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Orfamay Quest wrote:

One of the key factors behind Pathfinder's success is WotC's failure.

D&D 3.0 and 3.5 were wildly successful by the standards of TTRPGs and (via the OGL) basically redefined the entire market. And then for some reason, WotC dropped all of that on the floor, said "we've got a 100% market share, so we're going to completely drop that product and push something new and terrible."

That would be like McDonalds dropping hamburgers from their menu in favor of.... I don't know, zucchini smoothies? Jelly beans? Women's clothing?

If hamburgers aren't selling well and the vast majority of the people imitating them have either dropped away in favour of doing something else, ceased to exist, or changed the recipe so much that they're barely recognisable, then I'd expect MacDonalds to look at whether they should carry on making hamburgers and nothing else.

I think you have a wildly inflated idea of how dominant the D20 system was in the later days of 3.x. A 100% market share wasn't theirs even in height of the d20 craze. And pushing "something new and terrible" may be a great bit of edition war rhetoric but Casterwank Edition wasn't and isn't universally loved by any means.


Klorox wrote:
Actually, it does break my heart because I love the psionics, and they don't and one of my favorite subsystems has been relegated to unaccepted, 3pp status.

Why is 3pp unaccepted when many of Paizo's books are written by freelancers(who also do 3pp stuff) and they borrow material from 3pp products for monsters in their AP's?

As a psionics fan I can tell you that many people didn't like it, some for logical but ill advised reasons aka they didn't understand how it worked, some for illogical reasons aka they dont even know why dont like it, and some understood the system but just didn't care for it. There used to be a lot of debates on these boards about it.


Too bad I wasn't there at the time, I should have taken "Johnny Come Lately" for my alias. :(

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wraithstrike wrote:
Why is 3pp unaccepted when many of Paizo's books are written by freelancers(who also do 3pp stuff) and they borrow material from 3pp products for monsters in their AP's?

Some days ago. I read an interesting comment by Owen K.C. Stevens regarding said topic. Unluckily I didn't favorite the post (so I have no link) but what surprised me the most is that there seem to be people out there thinking that Owen now being an official and his 3PP material still being 3PP is somehow proof that this material is anyhow inferior to what he's creating in the meantime. The thought that him being an official now might have something to do with the quality of the material he wrote before seems to evade them.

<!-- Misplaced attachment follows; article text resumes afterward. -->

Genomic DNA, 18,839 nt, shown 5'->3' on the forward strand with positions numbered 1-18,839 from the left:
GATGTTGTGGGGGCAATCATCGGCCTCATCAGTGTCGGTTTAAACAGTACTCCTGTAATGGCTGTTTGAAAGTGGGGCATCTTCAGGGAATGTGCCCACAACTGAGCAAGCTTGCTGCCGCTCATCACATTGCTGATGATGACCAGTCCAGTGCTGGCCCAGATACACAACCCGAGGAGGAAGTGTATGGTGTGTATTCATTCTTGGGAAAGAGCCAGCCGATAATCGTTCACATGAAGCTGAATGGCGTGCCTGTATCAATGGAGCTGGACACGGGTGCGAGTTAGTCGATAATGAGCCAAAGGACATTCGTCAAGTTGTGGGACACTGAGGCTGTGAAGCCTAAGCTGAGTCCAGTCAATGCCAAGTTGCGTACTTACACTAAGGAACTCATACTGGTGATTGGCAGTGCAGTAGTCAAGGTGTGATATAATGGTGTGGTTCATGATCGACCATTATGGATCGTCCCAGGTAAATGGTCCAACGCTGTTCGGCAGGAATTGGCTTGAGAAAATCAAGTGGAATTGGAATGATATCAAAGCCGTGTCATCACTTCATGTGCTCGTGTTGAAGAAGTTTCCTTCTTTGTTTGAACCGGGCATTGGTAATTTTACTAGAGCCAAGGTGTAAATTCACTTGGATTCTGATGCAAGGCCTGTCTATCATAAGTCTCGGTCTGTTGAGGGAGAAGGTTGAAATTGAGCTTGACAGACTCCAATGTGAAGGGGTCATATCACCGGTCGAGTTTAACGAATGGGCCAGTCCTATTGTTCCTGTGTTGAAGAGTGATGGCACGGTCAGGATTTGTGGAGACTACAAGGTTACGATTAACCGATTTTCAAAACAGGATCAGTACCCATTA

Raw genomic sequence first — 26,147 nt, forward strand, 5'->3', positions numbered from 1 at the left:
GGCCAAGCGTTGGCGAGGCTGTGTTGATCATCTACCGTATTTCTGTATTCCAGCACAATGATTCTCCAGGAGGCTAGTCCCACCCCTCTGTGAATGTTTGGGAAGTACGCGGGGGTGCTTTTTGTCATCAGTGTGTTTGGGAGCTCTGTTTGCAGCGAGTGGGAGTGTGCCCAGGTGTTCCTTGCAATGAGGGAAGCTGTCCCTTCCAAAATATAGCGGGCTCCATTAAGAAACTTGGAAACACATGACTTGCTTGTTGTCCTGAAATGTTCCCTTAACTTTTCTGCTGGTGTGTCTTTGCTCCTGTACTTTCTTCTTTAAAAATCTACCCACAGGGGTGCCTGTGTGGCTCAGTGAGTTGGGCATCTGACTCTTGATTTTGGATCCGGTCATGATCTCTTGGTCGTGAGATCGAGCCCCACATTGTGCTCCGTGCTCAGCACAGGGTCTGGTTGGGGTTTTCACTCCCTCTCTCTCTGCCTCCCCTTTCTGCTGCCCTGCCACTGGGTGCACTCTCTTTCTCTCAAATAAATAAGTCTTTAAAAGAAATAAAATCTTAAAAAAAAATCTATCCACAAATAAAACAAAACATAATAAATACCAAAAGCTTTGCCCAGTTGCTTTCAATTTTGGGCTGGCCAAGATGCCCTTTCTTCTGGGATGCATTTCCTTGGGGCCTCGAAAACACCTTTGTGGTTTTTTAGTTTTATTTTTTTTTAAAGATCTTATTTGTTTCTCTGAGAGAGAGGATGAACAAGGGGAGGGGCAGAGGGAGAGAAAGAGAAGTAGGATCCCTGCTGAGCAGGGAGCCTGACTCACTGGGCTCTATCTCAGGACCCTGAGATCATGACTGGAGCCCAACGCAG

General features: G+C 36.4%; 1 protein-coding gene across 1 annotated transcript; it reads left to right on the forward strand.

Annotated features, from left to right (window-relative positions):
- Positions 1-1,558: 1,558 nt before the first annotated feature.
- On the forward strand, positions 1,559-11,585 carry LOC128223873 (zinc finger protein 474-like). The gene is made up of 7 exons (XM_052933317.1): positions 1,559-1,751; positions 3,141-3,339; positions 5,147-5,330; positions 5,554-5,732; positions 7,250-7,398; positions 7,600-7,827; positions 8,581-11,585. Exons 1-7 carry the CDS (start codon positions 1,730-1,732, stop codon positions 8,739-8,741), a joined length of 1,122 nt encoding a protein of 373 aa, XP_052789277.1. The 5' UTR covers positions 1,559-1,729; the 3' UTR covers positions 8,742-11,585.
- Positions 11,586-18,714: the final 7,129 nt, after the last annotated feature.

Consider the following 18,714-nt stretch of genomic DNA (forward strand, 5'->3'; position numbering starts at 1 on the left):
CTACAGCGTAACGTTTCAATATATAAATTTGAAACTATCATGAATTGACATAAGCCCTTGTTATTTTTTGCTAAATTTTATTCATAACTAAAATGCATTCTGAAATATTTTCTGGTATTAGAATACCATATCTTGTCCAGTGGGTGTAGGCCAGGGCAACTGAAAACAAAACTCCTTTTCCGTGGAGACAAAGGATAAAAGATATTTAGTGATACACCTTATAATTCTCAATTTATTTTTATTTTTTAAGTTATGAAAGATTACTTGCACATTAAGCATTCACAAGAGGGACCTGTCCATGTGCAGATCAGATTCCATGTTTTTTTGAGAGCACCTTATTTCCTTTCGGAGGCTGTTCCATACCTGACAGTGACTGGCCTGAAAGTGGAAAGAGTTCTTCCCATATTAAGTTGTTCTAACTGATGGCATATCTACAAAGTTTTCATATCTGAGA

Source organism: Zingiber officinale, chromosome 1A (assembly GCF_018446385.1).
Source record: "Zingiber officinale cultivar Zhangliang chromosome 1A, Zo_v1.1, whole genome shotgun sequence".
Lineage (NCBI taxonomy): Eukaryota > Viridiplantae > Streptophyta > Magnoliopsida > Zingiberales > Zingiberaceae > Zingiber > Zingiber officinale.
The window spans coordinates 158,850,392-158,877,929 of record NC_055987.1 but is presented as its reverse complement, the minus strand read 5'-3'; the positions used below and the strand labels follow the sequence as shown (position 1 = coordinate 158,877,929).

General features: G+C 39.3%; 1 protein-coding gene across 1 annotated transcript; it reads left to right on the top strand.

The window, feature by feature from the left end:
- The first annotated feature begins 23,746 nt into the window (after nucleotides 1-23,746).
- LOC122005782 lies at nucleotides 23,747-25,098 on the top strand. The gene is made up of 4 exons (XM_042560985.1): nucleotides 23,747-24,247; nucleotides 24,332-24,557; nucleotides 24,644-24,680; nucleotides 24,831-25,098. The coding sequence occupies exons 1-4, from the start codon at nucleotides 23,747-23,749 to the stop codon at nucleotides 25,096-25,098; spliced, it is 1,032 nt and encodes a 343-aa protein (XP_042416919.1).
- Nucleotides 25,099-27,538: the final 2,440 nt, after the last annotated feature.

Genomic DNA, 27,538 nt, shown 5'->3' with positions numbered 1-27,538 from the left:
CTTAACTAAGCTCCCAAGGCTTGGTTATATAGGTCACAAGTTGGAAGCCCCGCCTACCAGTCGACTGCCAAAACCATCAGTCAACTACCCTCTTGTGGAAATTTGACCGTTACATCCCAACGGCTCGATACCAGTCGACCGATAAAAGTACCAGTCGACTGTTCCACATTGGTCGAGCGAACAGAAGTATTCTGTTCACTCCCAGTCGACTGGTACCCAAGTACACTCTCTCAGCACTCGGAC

Thinking about it, I might have to burn my copy of the Blight hardcover as soon as I get it, because Pett and Vaughn stopped being awesome as soon as they decided to work for FGG. I mean come on, if Bill and co. had any talent whatsoever, they would aready work for Paizo, right?

Me, I'm actually glad that there is more talent out there than Paizo can hire. Means more quality material for me to choose from.


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Here I sit
Finding paths
Gamed a bit
But it's all maths

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"Fantasy Heartbreaker" sound like a bad song title.


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QuidEst wrote:
upcoming Harrowed Medium release

Citation please. You're getting my hopes up here and I can't find an associated product for that.


WormysQueue wrote:
No matter what you might prefer, 4E was a valiant effort to innovate D&D, and they even might have experimented too much with the innovations.

Except when you have a dominant market position, making "a valiant effort to innovate" away from your flagship product is just bad business practice. They still teach about Coca-cola and the infamous "New Coke" debacle. If you have a dominant market position, you don't innovate away from it, you expand your position. Coca-cola, for example, learned well. After "a valiant effort to innovate" away from Coke (the infamous New Coke debacle), they have instead done the sensiible thing and simply innovated by expanding their line. Diet Coke was a runaway success, so when they introduced Coke Zero in 2005, they kept the Diet Coke line. Now Coke simpliciter is the most popular soft drink in the US, Diet Coke is number three, and Coke Zero is number 10. (And they're rolling out all sorts of variants as well -- [Diet] Cherry Coke, [Diet] Vanilla Coke, etc.)